Emergency on 200 North!

No one could miss the wails of the town’s shiny new ambulance, but on that terrifying day I heard the call of a different siren.

William Shunn
5 min readMar 4, 2022


Closeup photograph of a tiny toy ambulance on a slightly reflective floor, background out of focus.
Photo by Mpho Mojapelo on Unsplash

I was eight years old when I had my first brush with fame. Actually, it was more of a collision, and it taught me some valuable lessons that I’ve never forgotten.

It was July of 1976, which meant my ninth birthday was only a month away. My family lived in Bountiful, Utah, a bustling town not far north of Salt Lake City, on a street evocatively named 200 North. My Cub Scout den had just finished rehearsing the flag ceremony we were due to perform at a big pack meeting later that week. Five or six of us piled into our den mother’s station wagon outside the big white church in the heart of our neighborhood. It was the middle of a bright day. My house was only a few blocks away, Mrs. Benard insisted in seeing us all safely home.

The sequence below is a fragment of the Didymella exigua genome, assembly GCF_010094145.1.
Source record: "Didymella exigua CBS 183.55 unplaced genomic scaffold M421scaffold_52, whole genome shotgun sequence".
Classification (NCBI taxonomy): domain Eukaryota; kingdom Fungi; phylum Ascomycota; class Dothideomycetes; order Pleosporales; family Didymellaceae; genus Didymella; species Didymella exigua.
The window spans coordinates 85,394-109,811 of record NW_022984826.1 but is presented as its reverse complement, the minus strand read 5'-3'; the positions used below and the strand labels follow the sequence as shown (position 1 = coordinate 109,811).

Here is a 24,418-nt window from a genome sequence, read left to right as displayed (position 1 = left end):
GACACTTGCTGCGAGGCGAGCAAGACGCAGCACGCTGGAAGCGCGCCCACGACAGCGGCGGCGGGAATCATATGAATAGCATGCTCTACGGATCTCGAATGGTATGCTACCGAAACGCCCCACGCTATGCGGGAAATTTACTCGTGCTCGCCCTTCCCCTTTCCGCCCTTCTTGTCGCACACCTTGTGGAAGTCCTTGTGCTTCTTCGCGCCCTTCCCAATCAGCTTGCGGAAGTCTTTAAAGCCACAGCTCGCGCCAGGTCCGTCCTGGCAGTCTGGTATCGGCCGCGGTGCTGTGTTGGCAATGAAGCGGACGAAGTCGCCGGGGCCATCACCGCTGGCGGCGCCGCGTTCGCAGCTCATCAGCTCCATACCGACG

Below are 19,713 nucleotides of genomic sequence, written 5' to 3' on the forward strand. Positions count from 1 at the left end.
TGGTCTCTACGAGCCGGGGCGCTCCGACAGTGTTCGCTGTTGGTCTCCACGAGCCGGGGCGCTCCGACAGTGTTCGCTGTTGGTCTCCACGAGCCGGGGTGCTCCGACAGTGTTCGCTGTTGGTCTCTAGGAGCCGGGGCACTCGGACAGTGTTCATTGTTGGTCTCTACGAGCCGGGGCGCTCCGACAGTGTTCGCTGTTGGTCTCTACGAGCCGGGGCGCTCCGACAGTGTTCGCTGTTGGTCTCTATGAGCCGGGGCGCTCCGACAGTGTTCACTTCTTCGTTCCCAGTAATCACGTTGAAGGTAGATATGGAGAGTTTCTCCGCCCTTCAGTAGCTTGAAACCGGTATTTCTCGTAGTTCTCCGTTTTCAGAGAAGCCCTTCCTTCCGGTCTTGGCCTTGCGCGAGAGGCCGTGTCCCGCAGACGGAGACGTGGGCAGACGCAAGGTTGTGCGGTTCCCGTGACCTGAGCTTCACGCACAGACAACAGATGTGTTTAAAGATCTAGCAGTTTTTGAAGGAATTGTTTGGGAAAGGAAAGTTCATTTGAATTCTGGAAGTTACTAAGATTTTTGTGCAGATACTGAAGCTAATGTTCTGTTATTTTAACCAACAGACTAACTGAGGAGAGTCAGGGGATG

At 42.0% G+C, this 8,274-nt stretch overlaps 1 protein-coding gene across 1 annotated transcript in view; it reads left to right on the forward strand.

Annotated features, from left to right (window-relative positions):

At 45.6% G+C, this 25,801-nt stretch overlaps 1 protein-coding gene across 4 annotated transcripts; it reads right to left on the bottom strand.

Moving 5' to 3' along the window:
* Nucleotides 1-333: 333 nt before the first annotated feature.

We chattered noisily on the short ride. I was the first stop. Mrs. Benard pulled over to the curb across the street from my house, in the middle of the block. I got out on the passenger side, then edged out in front of the car to try to see around it before crossing.

Apparently I didn’t look hard enough, because the moment I stepped past the station wagon into the street there came a big roar and a screech of brakes. The world went upside-down crazy. I flew through the air, bounced on metal, tumbled around, and slammed against pavement, though I couldn’t have put those sensations in any kind of chronological order.

Mrs. Benard ran to me, ashen-faced, as did the woman driving the car that had just hit me. My mother, having heard the collision, hurried out of the house. The three women helped me to the front lawn and laid me down, fussing and fawning all the while. I was stunned but did not appear to be seriously injured. I was sore all over, especially my knees, and one of my sneakers bore a mysterious tire print, but that was about it.

Mrs. Benard went inside to call an ambulance, just to be safe, while the distraught driver inspected her car. It was a new Lincoln Continental, and it had taken more damage than I had. The hood was dented pretty good, the antenna was bent ninety degrees, and the windshield was spiderwebbed with…



William Shunn

Writer, poet and puzzle maker. Hugo and Nebula Award finalist. Author of The Accidental Terrorist: Confessions of a Reluctant Missionary. He/him/Bill.